We continued our journey back Northward and across the Cliff Bridge to take in the archetypal view of Scarborough Bay and headland and satisfy our hungry tummies at The Seastrand. Sat at the foot of the old funicular, the ground floor consists of a small space to sell artwork prints and above is a beautiful open terrace, where we were served delicious vegan food and had an opportunity to meet and chat with people from Crescent Arts and West Pier Studios.
Following lunch, it was wonderful to catch up with Adrian Riley of Electric Angel at his studio. Adrian has a strong association with Grimsby, having been commissioned to deliver public artwork in St James’ Square for his etched pathway ‘Come Follow Me’. Adrian’s artwork is renowned for being focused on typography, making it versatile to deliver public artwork but also branding and design.
Following a coffee to recharge our batteries, our final stop was Old Parcel’s Office, a new arts venue repurposing the listed building next to Scarborough railway station. This encompassed a large 100 square metre ground floor space of exhibitions such as sculpture work by Lesley Warner, which evokes the waves of the sea based on personal daily swimming experiences and seven studios, two of which we explored on the mezzanine floor. Artists can apply for studio space based on a series of criteria and, subsequently, licenses are granted for and reviewed annually. Artists commented on how at home they felt here, as part of the wider Scarborough artistic community.
Six weeks later the group led by Dr Jon Orlek and joined by creative practitioners Hetty Hodgson and Jessica Keightley and Grimsby Creates Programme Manager Sarah Smith, took the train to Sheffield. Whilst the Scarborough visit focussed on comparisons to some extent with Grimsby in relation to geography, creative practice and networking, the Sheffield visit looked at creativity at a city scale, the spaces that exist and the character of the people that underpin these spaces.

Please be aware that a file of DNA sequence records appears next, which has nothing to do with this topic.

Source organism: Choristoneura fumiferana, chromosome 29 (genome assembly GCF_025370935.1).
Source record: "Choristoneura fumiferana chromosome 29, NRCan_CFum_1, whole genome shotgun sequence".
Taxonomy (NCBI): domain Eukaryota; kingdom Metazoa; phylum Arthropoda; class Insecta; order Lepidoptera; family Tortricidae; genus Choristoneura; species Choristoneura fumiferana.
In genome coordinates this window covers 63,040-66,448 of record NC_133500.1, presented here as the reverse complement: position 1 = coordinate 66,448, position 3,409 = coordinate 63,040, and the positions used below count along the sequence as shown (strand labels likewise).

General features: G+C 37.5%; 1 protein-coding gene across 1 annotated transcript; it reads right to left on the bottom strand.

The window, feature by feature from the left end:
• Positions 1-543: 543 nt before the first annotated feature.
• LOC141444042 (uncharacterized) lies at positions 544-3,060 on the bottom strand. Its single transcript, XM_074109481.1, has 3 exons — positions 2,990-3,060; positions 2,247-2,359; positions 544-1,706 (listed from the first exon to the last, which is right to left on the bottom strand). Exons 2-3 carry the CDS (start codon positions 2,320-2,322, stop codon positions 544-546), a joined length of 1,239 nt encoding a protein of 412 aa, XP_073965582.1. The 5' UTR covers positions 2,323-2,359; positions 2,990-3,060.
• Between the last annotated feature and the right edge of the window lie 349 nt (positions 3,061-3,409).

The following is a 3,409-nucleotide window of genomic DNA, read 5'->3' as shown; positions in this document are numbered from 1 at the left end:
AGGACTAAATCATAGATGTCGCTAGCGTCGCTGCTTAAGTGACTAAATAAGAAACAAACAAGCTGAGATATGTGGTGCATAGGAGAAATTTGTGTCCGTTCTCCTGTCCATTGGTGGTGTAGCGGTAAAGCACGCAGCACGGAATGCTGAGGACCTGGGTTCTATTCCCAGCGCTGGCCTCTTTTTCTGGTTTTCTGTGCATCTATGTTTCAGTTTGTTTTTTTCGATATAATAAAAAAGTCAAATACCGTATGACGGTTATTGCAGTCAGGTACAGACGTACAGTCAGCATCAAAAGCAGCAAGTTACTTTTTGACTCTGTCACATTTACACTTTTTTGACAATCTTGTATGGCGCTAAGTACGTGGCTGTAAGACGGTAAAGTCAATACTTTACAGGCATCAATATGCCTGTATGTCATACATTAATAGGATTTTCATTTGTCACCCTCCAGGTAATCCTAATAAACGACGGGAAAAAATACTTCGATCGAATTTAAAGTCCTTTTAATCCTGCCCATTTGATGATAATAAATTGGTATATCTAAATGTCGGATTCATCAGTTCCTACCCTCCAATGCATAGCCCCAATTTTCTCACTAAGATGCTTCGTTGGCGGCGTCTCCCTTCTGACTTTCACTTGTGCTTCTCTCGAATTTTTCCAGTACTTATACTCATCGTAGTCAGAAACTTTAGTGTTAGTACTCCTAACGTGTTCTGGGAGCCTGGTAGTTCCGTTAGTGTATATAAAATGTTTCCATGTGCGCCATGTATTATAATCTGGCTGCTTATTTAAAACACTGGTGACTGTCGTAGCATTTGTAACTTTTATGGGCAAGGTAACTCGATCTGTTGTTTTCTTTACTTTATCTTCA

Dr Jon’s tour commenced by popping our heads into DINA, an independent, inclusive and innovative art venue that is truly versatile in its approach. Following this we visited Castlegate and were given a plotted history of the space. To some degree, Castlegate feels like an area that has fallen on tougher times, something of a zone of discard in the city centre. In another sense there are interesting dynamics occurring in the space. General public using it for activities such as skateboarding, Sheffield City Council focussing on regeneration of the area as part of the Castlegate levelling up fund and an agglomeration of creative practices seeing it as an ideal place for activity.
Fronteer Gallery is one of those practices that have seen the potential in a Castlegate location. The gallery is a curator space for artists to submit work focussing on a particular theme. The particular theme during our visit was a personal favourite ‘The Sea’. There was some truly stunning work displayed. The gallery was particularly useful for Dale and Darren, who were able to draw parallels with Turntable Gallery and ask important questions related to the nature of the space.
Close to Fronteer Gallery, we discovered features of Sheffield’s ‘Grey to Green’ scheme. The holistic benefits of urban greening are clear, benefiting public health, urban temperature, biodiversity in urban areas limiting runoff from rainwater, acting as a retention basin and preventing or limiting flood risk. In this instance, the green space also included a mini gallery of totem-like sculptures, although perhaps more could have been done to integrate further artwork and make this feature more prominent.
On our way towards lunch we popped by the unique sensory ‘Pinball Park’ (the name makes sense when viewed from above), where curator, writer and producer David McLeavy was preparing for the Urban Futures Weekender. David also has local connections, being a trustee of Our Big Picture. The striking aspect about Pinball Park, as perhaps is the case for Castlegate, is the welcoming nature for the public to take ownership of the space, in this instance by being able to move the street furniture around as to how they see fit or to suit the requirement. The space is unassuming and somewhat unspectacular, yet this perhaps enables this sense of welcome and inclusivity. Additionally, we had just enough time to venture opposite into Site Gallery which had much more of a state-of-the-art feel to it, with virtual reality and interactivity at the heart of the artistic experience. Both Pinball Park and Site Gallery are within a zone that has been coined the name ‘Cultural Industrial Quarters Conservation Area’ (CIQ) by Sheffield City Council. This perhaps seems something of a mouthful and somewhat corporate but at least demonstrates a specific zone of focus. Focus will need to be maintained on what makes this zone distinctive, given the recent emergence of other zones such as Kelham Island.